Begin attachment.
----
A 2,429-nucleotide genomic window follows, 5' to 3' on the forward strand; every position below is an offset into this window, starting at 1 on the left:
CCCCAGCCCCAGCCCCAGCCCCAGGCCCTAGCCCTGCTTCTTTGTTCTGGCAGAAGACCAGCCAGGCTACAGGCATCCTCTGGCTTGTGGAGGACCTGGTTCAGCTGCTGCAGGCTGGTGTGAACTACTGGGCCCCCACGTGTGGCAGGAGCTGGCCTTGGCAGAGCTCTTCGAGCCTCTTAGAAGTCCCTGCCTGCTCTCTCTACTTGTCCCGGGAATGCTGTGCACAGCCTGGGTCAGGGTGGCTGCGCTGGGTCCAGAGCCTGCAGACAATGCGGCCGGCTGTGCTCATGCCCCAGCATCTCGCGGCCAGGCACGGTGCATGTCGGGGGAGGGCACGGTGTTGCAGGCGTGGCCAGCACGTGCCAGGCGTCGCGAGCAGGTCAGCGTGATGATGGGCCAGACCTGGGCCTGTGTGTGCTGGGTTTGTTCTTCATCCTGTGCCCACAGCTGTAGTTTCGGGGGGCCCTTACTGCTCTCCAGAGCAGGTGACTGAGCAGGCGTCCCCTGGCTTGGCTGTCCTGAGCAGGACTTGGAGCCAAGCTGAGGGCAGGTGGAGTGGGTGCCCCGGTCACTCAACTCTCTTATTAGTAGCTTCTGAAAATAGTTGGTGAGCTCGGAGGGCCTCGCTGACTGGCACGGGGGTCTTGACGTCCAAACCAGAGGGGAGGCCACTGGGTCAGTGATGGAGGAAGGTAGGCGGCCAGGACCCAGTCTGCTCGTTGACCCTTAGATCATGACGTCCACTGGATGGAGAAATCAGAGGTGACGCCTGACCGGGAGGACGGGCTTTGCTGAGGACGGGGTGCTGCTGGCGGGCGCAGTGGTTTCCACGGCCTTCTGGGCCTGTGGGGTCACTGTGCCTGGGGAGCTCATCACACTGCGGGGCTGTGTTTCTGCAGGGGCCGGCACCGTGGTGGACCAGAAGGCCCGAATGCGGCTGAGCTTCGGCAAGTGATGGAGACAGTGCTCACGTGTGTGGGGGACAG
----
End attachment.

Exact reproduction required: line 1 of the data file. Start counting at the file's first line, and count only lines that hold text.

A 2,429-nucleotide genomic window follows, 5' to 3' on the forward strand; every position below is an offset into this window, starting at 1 on the left: